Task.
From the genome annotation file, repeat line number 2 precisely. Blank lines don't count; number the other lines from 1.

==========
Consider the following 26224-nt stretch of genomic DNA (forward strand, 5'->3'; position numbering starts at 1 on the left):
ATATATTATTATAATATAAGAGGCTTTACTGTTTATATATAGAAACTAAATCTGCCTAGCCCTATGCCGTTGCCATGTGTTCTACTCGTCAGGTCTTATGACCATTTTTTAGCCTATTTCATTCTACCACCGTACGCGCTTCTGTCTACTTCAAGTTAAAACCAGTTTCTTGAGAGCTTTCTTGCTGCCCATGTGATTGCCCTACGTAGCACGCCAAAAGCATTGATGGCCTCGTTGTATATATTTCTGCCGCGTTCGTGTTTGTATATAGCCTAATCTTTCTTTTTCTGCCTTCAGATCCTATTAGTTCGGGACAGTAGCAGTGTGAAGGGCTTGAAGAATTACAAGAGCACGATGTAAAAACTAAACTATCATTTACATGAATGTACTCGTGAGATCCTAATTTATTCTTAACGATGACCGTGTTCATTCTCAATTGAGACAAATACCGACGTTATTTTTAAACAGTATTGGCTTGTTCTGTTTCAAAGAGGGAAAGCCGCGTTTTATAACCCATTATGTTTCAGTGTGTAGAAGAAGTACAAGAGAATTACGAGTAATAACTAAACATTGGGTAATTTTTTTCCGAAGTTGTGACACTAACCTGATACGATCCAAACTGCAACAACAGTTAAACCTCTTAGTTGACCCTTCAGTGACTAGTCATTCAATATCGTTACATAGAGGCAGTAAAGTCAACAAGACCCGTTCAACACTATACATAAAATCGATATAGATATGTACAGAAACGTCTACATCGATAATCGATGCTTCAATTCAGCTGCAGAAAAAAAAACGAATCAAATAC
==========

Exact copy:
ATATATTATTATAATATAAGAGGCTTTACTGTTTATATATAGAAACTAAATCTGCCTAGCCCTATGCCGTTGCCATGTGTTCTACTCGTCAGGTCTTATGACCATTTTTTAGCCTATTTCATTCTACCACCGTACGCGCTTCTGTCTACTTCAAGTTAAAACCAGTTTCTTGAGAGCTTTCTTGCTGCCCATGTGATTGCCCTACGTAGCACGCCAAAAGCATTGATGGCCTCGTTGTATATATTTCTGCCGCGTTCGTGTTTGTATATAGCCTAATCTTTCTTTTTCTGCCTTCAGATCCTATTAGTTCGGGACAGTAGCAGTGTGAAGGGCTTGAAGAATTACAAGAGCACGATGTAAAAACTAAACTATCATTTACATGAATGTACTCGTGAGATCCTAATTTATTCTTAACGATGACCGTGTTCATTCTCAATTGAGACAAATACCGACGTTATTTTTAAACAGTATTGGCTTGTTCTGTTTCAAAGAGGGAAAGCCGCGTTTTATAACCCATTATGTTTCAGTGTGTAGAAGAAGTACAAGAGAATTACGAGTAATAACTAAACATTGGGTAATTTTTTTCCGAAGTTGTGACACTAACCTGATACGATCCAAACTGCAACAACAGTTAAACCTCTTAGTTGACCCTTCAGTGACTAGTCATTCAATATCGTTACATAGAGGCAGTAAAGTCAACAAGACCCGTTCAACACTATACATAAAATCGATATAGATATGTACAGAAACGTCTACATCGATAATCGATGCTTCAATTCAGCTGCAGAAAAAAAAACGAATCAAATAC